Savings, Investments & Home Equity

Many of us feel confident in our ability to save and invest should an accident or illness strike-- which is why this
is the default long term care plan for so many Americans. But once people stop to consider the following, they usually re-assess this option:

  1. Will you have a separate, dedicated account set-up solely for LTC expenses? If not, when the insurable event occurs you'll have to cash-in assets. Capital gains, income taxes and potential surrender charges will all take a bite out of your returns. (LTC insurance benefits are received tax-free.)
  2. How liquid are your assets? Could you sell them quickly in a slow or declining market? Would you be willing to take a loss?
  3. Do you have alternative plans for your assets, such as generating retirement income or leaving an inheritance? You don't want to put yourself in the position of having to cash-in an asset that was meant for something else.
  4. If you do set aside money just for LTC costs, will you invest properly so there's sufficient funds available in 10, 15 or 20 years? You'll either have to set aside a large lump sum that you cannot touch, or invest conservatively to ensure the money will be there when you need it. (By purchasing LTC insurance, you liberate yourself to invest more aggressively and earn a higher return.)
  5. What if you can't save enough-- if your assets don't earn enough interest. What if you need care tomorrow? There's no guarantee you'll have a full 10 or 20 years to save.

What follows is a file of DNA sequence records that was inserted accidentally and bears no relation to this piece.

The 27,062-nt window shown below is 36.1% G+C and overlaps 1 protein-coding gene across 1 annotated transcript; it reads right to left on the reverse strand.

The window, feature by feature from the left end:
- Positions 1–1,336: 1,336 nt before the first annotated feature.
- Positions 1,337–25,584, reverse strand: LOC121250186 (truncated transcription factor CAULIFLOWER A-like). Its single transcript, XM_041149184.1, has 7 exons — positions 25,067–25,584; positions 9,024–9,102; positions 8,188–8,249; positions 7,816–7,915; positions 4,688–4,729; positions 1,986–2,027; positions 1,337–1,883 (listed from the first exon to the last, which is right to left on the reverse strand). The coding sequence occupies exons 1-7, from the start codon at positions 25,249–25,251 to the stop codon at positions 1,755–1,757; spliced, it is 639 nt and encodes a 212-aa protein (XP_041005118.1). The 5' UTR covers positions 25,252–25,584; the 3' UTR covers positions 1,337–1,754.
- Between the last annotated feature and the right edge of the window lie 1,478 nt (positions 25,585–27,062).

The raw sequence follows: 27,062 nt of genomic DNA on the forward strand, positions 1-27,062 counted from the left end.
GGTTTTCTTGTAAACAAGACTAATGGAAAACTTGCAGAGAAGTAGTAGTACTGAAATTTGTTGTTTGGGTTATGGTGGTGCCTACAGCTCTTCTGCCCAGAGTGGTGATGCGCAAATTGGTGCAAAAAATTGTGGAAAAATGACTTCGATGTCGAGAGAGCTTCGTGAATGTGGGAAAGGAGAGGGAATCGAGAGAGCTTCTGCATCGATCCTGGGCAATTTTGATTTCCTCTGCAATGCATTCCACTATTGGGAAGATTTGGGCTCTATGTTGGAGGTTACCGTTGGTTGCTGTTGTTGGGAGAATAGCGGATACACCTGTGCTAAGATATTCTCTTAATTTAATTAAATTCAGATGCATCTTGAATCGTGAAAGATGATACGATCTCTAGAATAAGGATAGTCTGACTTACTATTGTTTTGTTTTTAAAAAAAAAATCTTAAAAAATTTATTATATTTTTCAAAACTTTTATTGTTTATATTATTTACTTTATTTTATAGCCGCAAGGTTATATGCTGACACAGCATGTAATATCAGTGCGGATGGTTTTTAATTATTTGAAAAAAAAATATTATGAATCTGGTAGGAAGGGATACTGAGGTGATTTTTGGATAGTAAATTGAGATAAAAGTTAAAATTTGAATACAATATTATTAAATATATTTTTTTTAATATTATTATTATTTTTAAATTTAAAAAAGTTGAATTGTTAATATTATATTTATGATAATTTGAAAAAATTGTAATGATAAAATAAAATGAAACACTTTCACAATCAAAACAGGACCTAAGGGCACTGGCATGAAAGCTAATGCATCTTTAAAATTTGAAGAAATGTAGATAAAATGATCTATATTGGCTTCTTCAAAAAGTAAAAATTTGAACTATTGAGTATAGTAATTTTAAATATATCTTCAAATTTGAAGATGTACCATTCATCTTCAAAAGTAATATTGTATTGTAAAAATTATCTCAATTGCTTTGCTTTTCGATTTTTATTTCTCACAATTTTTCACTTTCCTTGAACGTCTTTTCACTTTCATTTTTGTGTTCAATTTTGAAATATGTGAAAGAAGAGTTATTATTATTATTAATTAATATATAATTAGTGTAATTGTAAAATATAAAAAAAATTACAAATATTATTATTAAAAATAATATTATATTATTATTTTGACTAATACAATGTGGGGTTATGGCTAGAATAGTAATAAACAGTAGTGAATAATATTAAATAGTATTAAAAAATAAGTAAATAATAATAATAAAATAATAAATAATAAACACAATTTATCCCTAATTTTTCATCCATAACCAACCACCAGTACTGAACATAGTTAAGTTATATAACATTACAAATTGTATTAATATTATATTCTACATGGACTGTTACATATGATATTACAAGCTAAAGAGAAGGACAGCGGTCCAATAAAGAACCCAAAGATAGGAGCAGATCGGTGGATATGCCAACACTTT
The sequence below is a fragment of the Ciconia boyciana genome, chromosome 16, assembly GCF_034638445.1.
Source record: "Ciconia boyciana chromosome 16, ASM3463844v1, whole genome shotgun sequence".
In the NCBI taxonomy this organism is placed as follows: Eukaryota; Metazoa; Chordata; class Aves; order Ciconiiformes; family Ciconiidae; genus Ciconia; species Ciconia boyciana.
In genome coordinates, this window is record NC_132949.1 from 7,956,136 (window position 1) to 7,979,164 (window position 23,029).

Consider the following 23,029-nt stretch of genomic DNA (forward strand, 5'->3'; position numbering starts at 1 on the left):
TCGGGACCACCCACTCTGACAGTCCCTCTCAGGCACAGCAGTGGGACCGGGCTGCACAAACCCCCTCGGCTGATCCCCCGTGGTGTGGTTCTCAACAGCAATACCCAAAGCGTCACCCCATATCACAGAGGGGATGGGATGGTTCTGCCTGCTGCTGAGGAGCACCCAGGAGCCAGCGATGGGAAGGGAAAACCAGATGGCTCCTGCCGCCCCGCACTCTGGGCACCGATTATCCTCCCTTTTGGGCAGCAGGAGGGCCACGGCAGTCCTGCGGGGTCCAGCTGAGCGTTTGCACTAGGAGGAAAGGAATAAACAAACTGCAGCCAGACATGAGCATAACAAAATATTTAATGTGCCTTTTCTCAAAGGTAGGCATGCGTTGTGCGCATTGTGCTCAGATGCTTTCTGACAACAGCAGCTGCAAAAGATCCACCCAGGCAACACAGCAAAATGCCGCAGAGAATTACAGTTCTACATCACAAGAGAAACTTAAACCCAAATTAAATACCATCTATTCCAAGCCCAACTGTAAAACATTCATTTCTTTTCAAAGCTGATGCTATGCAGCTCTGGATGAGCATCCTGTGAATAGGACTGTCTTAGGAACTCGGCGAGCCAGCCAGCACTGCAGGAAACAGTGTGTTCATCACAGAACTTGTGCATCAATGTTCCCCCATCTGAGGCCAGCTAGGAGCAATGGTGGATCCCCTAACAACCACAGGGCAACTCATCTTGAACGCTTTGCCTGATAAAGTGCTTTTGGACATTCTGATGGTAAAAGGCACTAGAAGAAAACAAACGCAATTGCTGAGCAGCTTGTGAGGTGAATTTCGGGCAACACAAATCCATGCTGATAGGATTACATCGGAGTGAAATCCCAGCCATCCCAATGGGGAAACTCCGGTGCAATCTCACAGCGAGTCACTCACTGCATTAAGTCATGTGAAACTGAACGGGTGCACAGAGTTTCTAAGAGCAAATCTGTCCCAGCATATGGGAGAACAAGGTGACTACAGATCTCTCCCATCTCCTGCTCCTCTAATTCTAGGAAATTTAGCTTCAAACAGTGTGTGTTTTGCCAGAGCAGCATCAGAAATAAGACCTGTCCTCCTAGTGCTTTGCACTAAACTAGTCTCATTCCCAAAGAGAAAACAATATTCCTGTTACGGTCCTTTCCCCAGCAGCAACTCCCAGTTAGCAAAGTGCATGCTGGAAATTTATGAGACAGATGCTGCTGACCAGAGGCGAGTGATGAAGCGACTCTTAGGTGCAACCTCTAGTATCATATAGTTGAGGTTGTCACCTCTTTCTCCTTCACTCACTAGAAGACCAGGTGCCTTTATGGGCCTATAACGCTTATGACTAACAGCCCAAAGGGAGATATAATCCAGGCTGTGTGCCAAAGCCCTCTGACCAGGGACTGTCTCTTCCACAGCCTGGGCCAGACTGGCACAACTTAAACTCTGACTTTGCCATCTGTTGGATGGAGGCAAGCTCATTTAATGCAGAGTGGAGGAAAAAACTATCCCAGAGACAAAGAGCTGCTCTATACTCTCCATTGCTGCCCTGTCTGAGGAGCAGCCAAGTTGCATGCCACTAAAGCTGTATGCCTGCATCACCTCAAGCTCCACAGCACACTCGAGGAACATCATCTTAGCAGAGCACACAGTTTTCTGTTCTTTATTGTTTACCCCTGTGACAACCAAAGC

6. Will you get the care you need? When people pay out of their own pockets, they are less likely to get ample care, or to delay getting care, since they know they have to pay the entire cost. Self-insurers tend to put off invading their assets.
  7. Even though you may think you have enough to self-insure, what if you needed care for 5 to 7 years, as do many Alzheimer's patients? What effect would that have on your partner's retirement? If you paid out-of-pocket, would there be enough left over to pay for your partner's care?

Is self-insurance really a viable plan, or merely a necessity that replaces the lack of a plan?

Of course, you could be a very disciplined saver and set aside a certain amount of money each month (perhaps in lieu of periodic and certain insurance premiums) to cover your future care costs. You may be surprised at how difficult it is to amass enough money to avoid a financial shortfall.


To help you determine if you will be able to save enough, we direct you to a particularly good Self-Insurance Calculator provided by the State of California. [offsite] Because most people end up with a shortfall, it's good to think about ways to make up the difference.
Long Term Care Insurance
At its core, long term care insurance creates a stream of income-- or access to funds (like an ATM)-- at precisely the moment in time you need it, whether next week or in thirty years. Nearly all plans can be reduced to a simple set of standard choices.
Long term care insurance is widely considered a dependable planning tool for the funding of future care. Policies can be tailored to meet a variety of needs and budgets. Most of your design choices answer the following question in some form or another: "How much of the risk do I wish to transfer to the insurance company, and how much do I want to bear myself?"
Long term care insurance is purchased through a licensed agent or agency and should be issued by a carrier with a solid claims-paying history.
Other Alternatives
There are an increasing number of ways to finance long term care, some which have been around for years (like reverse mortgages) and others which are only now receiving national attention (like life settlements). As an introduction to some of these alternatives, we've prepared the Guide to the right for your free download.